G20 nations failing on anti-corruption pledges, say transparency campaigners

16 Nov 15

Transparency International has accused all but one of the G20 governments of failing to keep their promises to fight corruption made at the Brisbane summit a year ago.

Some of the world’s biggest economies, such as the US and China, have made little progress in strengthening the rules around beneficial ownership ‒ a mechanism often used to conceal company ownership.

Transparency International managing director Cobus de Swardt said: “Pick any major corruption scandal in recent history ‒ Petrobas, FIFA, Ukraine’s Victor Yanukovych ‒ and you will find a secret company was used to pay a bribe, shift and hide stolen money, or buy luxury real estate in places like London and New York.

“It makes no sense that this gaping loophole for the corrupt remains open. What is stopping G20 countries from actively shutting down this vital avenue to corruption, despite promises to do so?”

The claims came ahead of this year’s G20 summit in Antalya in Turkey. At last year’s meeting in Brisbane, leaders committed to ensuring financial transparency by the delivery of a set of “high-level principles” to dismantle the legal structures that facilitate corrupt practices such as anonymous companies, beneficial owners, trusts and other legal entities.

However, Transparency International’s recent report, titled Just for Show? Reviewing G20 promises on Beneficial Ownership, found that only the UK is actively working to strengthen its anti-corruption activities.

The NGO said that some G20 nations, namely Brazil and South Africa, have fallen behind on even “the most basic aspects” of the commitments ‒ adopting a legal definition of beneficial ownership.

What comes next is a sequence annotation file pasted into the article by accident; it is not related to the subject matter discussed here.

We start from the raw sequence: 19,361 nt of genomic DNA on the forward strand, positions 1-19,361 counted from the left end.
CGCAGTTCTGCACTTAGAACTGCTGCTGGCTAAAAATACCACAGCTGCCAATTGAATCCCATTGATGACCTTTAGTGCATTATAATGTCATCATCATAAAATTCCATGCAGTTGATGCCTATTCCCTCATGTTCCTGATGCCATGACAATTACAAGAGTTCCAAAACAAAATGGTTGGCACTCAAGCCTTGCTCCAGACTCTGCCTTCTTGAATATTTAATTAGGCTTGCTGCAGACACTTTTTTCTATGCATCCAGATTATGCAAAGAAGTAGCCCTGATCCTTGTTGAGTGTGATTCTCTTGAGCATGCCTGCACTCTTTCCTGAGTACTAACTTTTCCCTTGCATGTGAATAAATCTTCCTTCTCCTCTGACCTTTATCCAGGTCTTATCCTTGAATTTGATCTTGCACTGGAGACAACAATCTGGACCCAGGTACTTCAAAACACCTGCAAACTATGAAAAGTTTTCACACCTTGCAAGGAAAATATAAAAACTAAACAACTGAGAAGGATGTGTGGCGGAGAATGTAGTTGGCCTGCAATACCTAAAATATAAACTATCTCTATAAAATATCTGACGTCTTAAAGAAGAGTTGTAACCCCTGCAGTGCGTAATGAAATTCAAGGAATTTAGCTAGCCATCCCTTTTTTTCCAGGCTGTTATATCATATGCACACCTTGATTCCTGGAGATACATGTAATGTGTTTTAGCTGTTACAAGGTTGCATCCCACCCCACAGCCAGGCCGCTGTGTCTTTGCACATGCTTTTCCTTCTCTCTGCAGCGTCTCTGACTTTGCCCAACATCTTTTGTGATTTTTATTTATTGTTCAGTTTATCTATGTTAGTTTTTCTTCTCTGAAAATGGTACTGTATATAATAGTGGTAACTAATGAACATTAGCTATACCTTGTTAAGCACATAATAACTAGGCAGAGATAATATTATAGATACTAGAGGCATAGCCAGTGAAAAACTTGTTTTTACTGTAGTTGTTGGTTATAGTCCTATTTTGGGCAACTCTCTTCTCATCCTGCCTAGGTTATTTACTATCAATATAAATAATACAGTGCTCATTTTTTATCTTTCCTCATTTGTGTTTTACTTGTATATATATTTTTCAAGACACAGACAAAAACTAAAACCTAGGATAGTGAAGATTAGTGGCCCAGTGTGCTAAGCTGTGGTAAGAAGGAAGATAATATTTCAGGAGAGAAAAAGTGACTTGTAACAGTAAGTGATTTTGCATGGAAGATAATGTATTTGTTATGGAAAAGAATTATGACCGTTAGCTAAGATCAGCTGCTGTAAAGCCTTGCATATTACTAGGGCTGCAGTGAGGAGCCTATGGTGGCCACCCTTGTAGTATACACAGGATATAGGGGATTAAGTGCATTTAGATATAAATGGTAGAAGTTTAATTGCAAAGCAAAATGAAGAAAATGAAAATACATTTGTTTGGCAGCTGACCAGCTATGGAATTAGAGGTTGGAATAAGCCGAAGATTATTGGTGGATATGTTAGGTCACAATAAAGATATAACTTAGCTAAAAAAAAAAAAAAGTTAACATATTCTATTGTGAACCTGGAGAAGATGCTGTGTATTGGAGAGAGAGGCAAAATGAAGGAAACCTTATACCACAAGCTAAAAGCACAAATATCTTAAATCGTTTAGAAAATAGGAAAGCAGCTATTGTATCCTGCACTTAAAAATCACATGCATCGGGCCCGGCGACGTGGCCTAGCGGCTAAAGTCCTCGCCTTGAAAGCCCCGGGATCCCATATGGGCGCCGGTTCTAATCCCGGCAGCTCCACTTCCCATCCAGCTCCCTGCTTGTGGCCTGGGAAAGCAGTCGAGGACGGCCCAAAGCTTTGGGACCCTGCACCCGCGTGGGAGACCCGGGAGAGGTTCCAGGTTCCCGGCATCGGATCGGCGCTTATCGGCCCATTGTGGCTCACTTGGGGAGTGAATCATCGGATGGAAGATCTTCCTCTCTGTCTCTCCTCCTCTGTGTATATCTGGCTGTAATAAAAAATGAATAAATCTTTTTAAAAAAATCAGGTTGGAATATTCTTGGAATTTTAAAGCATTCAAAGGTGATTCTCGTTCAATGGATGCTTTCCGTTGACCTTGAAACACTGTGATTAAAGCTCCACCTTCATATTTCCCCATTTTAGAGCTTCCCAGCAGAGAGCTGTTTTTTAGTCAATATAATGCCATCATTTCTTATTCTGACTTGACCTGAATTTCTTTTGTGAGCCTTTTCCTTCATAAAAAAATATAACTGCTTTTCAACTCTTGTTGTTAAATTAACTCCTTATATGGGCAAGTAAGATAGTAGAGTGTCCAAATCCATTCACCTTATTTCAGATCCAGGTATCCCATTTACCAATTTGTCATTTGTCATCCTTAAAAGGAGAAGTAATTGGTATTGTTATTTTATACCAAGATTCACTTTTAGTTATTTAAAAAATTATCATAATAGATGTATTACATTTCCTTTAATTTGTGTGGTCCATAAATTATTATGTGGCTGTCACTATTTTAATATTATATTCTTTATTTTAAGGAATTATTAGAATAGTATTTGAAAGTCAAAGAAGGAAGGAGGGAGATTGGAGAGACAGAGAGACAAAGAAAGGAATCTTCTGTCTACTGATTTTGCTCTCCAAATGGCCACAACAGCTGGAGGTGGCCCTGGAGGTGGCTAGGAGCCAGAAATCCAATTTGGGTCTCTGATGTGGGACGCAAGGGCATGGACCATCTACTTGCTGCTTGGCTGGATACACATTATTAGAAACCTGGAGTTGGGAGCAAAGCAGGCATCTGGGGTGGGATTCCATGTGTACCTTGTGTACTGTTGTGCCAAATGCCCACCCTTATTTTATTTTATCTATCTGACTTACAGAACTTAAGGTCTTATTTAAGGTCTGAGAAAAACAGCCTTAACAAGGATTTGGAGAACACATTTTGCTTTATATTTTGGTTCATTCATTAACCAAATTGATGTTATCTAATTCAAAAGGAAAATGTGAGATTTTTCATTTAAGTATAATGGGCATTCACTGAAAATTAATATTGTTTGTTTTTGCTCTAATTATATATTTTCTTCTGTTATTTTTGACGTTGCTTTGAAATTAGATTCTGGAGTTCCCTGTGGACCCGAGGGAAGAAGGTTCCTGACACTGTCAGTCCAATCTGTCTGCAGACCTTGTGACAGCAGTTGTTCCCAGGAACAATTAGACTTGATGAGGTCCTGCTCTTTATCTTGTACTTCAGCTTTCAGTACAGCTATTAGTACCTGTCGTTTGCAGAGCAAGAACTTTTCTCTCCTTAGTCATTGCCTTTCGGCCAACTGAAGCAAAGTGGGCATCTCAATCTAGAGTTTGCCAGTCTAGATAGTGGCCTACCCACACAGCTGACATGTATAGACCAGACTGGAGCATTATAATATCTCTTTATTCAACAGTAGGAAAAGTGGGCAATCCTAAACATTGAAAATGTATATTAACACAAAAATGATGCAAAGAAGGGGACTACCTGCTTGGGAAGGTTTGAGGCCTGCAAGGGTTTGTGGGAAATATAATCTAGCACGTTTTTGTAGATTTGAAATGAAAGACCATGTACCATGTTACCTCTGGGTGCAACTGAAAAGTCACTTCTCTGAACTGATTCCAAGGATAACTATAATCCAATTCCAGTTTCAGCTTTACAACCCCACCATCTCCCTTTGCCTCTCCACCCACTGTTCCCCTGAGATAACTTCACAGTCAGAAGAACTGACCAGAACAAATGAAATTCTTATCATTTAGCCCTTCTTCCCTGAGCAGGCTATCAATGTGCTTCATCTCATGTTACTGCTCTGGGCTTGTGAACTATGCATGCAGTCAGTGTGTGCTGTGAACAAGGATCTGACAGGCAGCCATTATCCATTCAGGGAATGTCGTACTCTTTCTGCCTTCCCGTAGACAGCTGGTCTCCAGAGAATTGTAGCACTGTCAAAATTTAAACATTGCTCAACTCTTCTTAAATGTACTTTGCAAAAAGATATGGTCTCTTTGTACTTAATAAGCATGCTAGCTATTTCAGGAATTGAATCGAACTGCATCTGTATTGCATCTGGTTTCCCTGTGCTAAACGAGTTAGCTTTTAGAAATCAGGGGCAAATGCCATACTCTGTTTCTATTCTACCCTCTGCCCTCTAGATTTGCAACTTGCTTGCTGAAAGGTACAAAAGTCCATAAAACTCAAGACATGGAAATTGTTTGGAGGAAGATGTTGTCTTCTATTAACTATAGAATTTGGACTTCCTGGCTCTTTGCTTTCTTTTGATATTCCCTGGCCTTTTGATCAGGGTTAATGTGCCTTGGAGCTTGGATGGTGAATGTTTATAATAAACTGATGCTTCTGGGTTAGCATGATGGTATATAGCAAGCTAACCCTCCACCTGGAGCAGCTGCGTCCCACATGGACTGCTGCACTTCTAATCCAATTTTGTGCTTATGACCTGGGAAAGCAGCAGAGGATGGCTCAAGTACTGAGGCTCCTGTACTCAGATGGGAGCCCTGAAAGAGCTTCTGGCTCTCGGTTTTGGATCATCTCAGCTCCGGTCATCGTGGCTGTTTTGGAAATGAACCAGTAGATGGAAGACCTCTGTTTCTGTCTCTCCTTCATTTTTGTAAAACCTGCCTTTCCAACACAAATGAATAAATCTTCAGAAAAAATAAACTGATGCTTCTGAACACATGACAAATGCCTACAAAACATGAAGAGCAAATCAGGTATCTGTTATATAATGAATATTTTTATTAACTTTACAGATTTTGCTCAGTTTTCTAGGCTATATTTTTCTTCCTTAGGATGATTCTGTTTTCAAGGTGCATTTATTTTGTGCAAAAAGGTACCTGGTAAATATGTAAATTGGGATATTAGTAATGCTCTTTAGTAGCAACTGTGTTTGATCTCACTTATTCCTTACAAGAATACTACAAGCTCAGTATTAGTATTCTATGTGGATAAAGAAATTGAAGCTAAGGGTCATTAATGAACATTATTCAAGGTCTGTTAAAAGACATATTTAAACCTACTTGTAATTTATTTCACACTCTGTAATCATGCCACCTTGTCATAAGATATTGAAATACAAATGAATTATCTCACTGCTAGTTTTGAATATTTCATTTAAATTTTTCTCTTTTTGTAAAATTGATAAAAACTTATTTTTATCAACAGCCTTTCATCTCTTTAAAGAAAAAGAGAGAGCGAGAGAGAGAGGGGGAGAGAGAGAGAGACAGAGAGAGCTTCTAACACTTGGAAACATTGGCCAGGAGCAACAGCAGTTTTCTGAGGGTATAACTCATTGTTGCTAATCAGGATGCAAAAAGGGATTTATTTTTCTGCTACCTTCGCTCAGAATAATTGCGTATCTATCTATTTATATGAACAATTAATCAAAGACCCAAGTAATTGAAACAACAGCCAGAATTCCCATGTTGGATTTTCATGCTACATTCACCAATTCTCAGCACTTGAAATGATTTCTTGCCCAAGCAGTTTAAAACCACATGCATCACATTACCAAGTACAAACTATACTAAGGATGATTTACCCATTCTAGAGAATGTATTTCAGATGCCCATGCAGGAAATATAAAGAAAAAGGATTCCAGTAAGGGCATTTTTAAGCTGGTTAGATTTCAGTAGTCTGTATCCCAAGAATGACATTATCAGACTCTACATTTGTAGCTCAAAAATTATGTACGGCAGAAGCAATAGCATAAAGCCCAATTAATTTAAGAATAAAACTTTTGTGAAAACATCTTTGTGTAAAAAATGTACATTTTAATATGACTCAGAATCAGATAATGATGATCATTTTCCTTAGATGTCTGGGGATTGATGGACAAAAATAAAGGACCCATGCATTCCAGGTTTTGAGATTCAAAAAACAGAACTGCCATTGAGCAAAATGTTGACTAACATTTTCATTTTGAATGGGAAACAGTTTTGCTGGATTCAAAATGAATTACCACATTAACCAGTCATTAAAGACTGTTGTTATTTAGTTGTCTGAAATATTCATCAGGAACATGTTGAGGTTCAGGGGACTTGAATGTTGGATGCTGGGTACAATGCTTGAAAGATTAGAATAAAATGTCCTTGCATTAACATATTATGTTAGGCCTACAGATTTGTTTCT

Aside from India and the UK, the report found that G20 governments still need to make it a requirement for companies to record and keep up-to-date information about the real person who owns or controls them, so they can be held accountable for any illegal activities.

In eight of the G20 countries ‒ including those hosting major financial centres such as New York, Tokyo, Shanghai and Sydney ‒ banks can still complete transactions even if they can’t establish the identity of the real person behind the money.

And in seven G20 countries, real estate agents also do not need to identify the person behind the sales and purchase of property. Transparency International said billions of dollars worth of property in cities like London and New York have secret owners, who could be using the opportunity to hide stolen money.

Even the UK, which the report largely leaves out of accusations of failure, is undermined by its weak performance in British Overseas Territories and Crown Dependencies. The report said this threatened to undercut the UK’s implementation of the G20 principles entirely.

Swardt said: “The world looks to the G20 for leadership on political, economic and other important issues of the day. To avoid looking little more than a talk shop, they must keep their promises ‒ including on tackling corruption.”

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